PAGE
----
MongoDB 3.2.6-rc0 is out and is ready for testing. This is a release candidate containing only fixes since 3.2.5. The next stable release 3.2.6 will be a recommended upgrade for all 3.2 users.
MongoDB 3.2.6 includes the first production release of the In-Memory storage engine. For more details see https://docs.mongodb.org/manual/core/inmemory/
Fixed in this release:
- SERVER-22970 Background index contains mismatched index keys and documents
- SERVER-22043 count helper doesn’t apply read preference
- SERVER-23394 AuthorizationManager may deadlock while building role graph if profiling is enabled
- SERVER-23766 Remove beta startup warning for inMemory storage engine
As always, please let us know of any issues.
– The MongoDB Team
Security Best Practices Revisited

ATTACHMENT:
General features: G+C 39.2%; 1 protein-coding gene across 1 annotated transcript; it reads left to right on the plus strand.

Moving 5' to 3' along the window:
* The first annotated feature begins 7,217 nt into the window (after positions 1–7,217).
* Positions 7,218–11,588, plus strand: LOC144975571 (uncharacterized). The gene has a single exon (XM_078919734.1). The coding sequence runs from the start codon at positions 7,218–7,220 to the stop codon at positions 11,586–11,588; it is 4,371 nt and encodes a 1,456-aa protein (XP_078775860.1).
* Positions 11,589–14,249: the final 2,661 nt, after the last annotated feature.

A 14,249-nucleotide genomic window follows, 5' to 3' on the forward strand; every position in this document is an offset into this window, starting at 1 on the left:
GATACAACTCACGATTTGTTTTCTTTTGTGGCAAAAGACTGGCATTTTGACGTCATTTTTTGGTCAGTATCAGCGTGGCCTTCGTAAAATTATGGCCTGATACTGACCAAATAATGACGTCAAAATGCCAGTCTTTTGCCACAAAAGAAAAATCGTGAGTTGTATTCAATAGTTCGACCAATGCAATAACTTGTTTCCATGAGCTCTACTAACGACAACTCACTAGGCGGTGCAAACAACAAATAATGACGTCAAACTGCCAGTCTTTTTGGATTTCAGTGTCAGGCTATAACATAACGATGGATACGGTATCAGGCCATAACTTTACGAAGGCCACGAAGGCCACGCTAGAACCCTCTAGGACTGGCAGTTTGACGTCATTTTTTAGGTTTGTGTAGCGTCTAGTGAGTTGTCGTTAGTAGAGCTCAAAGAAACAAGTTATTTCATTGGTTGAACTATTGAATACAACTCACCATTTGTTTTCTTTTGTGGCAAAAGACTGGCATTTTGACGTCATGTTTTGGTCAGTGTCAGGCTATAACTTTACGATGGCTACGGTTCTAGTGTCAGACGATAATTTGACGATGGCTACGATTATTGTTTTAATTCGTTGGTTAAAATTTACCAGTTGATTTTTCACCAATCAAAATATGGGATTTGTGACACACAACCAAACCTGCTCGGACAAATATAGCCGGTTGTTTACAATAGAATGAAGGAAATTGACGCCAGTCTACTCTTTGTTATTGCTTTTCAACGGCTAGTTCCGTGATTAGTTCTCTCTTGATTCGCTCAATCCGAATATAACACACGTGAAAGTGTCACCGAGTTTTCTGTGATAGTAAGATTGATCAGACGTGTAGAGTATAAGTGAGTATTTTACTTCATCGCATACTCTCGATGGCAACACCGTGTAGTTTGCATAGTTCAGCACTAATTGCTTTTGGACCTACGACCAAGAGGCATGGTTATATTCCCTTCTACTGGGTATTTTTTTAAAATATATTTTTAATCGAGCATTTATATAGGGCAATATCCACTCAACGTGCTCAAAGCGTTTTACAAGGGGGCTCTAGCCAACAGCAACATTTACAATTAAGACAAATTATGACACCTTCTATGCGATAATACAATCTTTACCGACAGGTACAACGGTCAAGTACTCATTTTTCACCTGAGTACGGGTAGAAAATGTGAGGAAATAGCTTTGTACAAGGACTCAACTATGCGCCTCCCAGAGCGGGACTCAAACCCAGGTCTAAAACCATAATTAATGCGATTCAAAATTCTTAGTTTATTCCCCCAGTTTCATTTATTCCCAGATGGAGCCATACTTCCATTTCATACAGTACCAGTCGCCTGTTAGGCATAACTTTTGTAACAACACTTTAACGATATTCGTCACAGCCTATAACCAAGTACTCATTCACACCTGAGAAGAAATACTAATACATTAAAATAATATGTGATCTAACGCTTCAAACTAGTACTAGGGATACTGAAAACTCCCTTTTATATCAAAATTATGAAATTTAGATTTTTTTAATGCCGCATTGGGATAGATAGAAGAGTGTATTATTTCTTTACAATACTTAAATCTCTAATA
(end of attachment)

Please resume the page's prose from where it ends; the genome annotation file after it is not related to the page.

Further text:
According to the just released 2016 Verizon Data Breach Investigations Report , 2015 saw 2,260 confirmed data breaches as well as over 100,000 reported security incidents. These are the highest numbers since the report began analyzing such incidents back in 2008. The report does a fantastic job of describing the types of attacks organizations should be prepared to face in the coming year. While the sophistication level of each threat varies, the report points out that 63% of confirmed data breaches were very simple - they used weak, default, or stolen passwords. This is a strong reminder that even basic defenses are still lacking in many organizations. At MongoDB, we take security very seriously. Our team is constantly working to deliver a world class database experience that addresses today’s ever-evolving security requirements. As a reminder, here are some resources MongoDB customers can use to help ensure the security of their systems: The most popular installer for MongoDB (RPM) limits network access to localhost by default. Security is addressed in detail in our Security Manual . The Security Checklist discusses limiting network exposure. Note that the method to do this will vary significantly depending on where the service is hosted (AWS, Azure, locally, etc). MongoDB Atlas security features include TLS/SSL encryption, authentication, and authorization via SCRAM-SHA1; IP whitelists enforced with AWS Security Groups; optionally encrypted storage volumes; and the MongoDB Atlas console to manage database users. Additionally, users of MongoDB Cloud Manager can enable alerts to detect if their deployment is internet exposed. A discussion on security is provided in two parts. Part 1 covers Design and Configuration. Part II covers 10 mistakes that can compromise your database. We encourage users who have experienced a security incident for MongoDB to create a vulnerability report . If you are interested in learning more about security best practices watch our on demand webinar. Securing your MongoDB deployment About the Author - Andrew Racine Andrew is Director, Demand Generation at MongoDB where he helps customers learn how to turn their giant ideas into reality. Prior to joining MongoDB, Andrew was the Director of Marketing at Conjur, an infrastructure security startup. Before Conjur, Andrew spent nearly 5 years at HubSpot in a variety of customer-focused roles.